Peace River 1938
Most of these expeditions headed into the northern Rockies but none lingered in the Peace district. Cowan decided to focus his fieldwork there that season, where “to the best of our knowledge no zoological collecting has been done…” 55 He wanted to check out reports of the fabled spring bird migration through this area, so the plans were to do two months of fieldwork on birds, mammals, fish, amphibians and plants around the Peace region for May and June. The biological inventory of what he called “the climax aspen woodlands” would become the first of the museum’s Occasional Papers.56 This series started by Cowan would run for another 50 years, with 26 papers appearing, before technical publications were eventually abandoned by the museum.
Cowan did not know at the time that there would be little zoological collecting done thereafter. Like Kootenay and Ootsa before, these watersheds were to be the focus of massive energy and resource projects, from hydroelectric dams to natural gas extraction, with plans starting in the late 50s. Construction for the W.A.C. Bennett dam – a result of Premier Bennett’s river policy spat with Ottawa – began in 1961. No environmental impact assessment was ever done for the project. Prior to 2005, ”Cowan’s 1939 monograph was still the best reference on the vertebrates of the Peace River. When we are doing small-mammals work, it is still Cowan's publication that we refer to,” said biologist David Nagorsen.57 An update on birds of the North Peace was done by ornithologist Chris Siddle in 2010 – nearly 70 years after Cowan’s paper.58
The proposed Site C dam has generated new studies to estimate populations for some species, using modern techniques unavailable to Cowan – for example, radar for bird migration, bat detectors, radio-telemetry for ungulates and carnivores etc., but the surveys have focused on specific sites for hydro, coal mines, gas extraction and wind energy projects. Nagorsen notes, ”With staff and budget cuts, government agencies such as the RBCM and the Ministry of Environment have abandoned general biodiversity survey work.”59 Cowan’s report today is an historic benchmark and still remains a vivid record of a vital part of BC’s biodiversity.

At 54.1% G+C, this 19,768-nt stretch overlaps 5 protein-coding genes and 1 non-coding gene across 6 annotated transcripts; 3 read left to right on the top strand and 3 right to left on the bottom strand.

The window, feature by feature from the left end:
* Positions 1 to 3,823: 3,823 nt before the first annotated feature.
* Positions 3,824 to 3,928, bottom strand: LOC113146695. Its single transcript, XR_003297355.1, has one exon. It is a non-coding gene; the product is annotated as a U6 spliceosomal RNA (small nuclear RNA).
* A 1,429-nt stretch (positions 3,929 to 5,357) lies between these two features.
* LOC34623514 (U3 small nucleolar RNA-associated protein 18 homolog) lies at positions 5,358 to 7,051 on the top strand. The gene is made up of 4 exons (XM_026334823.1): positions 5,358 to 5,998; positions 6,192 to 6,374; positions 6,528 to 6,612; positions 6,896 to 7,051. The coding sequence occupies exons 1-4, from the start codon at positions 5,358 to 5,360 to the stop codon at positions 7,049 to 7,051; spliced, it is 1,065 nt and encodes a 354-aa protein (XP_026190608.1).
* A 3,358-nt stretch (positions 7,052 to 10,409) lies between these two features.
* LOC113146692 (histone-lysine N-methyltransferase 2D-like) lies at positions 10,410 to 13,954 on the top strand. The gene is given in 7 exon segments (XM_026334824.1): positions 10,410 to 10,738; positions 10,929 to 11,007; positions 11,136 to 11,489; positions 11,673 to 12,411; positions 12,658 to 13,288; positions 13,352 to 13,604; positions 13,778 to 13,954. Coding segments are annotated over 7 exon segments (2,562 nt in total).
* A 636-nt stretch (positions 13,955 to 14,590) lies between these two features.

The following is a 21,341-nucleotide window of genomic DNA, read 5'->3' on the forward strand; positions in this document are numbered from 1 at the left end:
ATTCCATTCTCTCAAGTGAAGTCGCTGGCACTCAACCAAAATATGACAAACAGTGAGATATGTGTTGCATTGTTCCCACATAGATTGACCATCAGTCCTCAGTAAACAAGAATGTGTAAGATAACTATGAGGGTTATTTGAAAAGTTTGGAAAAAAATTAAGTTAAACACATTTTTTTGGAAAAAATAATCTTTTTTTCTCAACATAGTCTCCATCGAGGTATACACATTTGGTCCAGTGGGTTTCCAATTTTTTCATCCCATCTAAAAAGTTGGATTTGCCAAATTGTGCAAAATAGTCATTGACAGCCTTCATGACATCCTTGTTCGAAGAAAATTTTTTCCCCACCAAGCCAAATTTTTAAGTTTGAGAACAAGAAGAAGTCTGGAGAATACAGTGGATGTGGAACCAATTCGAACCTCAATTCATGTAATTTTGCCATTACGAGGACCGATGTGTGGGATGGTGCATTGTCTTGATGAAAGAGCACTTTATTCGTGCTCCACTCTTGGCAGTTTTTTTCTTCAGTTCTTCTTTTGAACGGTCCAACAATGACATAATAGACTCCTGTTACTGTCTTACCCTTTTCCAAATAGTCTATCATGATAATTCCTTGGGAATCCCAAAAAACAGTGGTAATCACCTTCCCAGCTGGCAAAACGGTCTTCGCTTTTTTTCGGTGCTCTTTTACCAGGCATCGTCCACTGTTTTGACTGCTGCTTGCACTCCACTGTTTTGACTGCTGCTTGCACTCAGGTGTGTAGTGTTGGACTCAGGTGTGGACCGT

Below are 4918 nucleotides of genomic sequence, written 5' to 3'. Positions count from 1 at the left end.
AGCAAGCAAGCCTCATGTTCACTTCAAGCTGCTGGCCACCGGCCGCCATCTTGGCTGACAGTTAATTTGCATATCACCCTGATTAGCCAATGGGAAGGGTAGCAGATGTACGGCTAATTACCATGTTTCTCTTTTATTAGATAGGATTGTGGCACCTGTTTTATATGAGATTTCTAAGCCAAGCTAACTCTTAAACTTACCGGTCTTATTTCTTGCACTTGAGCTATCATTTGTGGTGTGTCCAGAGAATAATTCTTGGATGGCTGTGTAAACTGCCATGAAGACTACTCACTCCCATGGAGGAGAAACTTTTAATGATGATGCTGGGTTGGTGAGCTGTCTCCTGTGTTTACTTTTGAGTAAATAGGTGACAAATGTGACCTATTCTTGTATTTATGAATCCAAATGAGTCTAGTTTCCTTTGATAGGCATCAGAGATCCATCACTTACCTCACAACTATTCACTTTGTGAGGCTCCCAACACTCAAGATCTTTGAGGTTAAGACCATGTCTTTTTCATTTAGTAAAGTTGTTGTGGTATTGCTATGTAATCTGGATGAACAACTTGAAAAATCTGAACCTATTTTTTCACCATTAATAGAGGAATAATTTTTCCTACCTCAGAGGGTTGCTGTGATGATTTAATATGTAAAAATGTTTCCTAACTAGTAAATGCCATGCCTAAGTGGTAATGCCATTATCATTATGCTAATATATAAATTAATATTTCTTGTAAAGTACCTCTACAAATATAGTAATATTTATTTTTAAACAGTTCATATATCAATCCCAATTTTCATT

Cowan and Pat Martin left Victoria on April 28 in the museum van, travelling in a big counter-clockwise circle through Washington up to Alberta and then north and west again to the Peace country. They drove straight for three days without stopping staying just ahead of an incoming storm: “The locals say it is a record for the distance.”60 Their first stop was Swan Lake on the Alberta–BC boundary just south of Dawson Creek. They made camp at Tupper Creek, which flows into Swan Lake, landscape that appealed to Cowan. “The lake shore is bordered with willows, a few aspen and cottonwood but there is much open country – the hills around are largely covered with aspen but in the lower areas some spruce and Jack [lodgepole] pine occurs. Along the creek, red osier dogwood is abundant.”61
Cowan was well pleased with their choice of a base camp to start their research and wrote an ecstatic letter back to Kermode that night. “We have a perfect campsite on Swan Lake – yes it had 2 swans on it when we arrived – believe it or not – at a point where Tupper Creek enters the lake.”62
56 Ian McTaggart Cowan, “The Vertebrate Fauna of the Peace River District of British Columbia,” British Columbia Provincial Museum Occasional Paper No. 1 (1939).
57 David Nagorsen, interview, May 24, 2013.
58 Chris Siddle, “Birds of North Peace River Fort Saint John and Vicinity: Parts 1 and 2,” Wildlife Afield 7, no. 2 (2010): 143–280.
59 Dave Nagorsen, interview, May 24, 2013.
60 Ian McTaggart Cowan, “Field Notes I. McT. Cowan and P.W. Martin Peace River 1938,” May 5–6, 1938, Cowan_FN_053.
61 Cowan, “Field Notes… Peace River 1938,” May 5–6, 1938.
62 Ian McTaggart Cowan to Francis Kermode, May 9, 1938, GR-0111, Box 03, File 04, 1925–1940 Ian McTaggart-Cowan, BCA.
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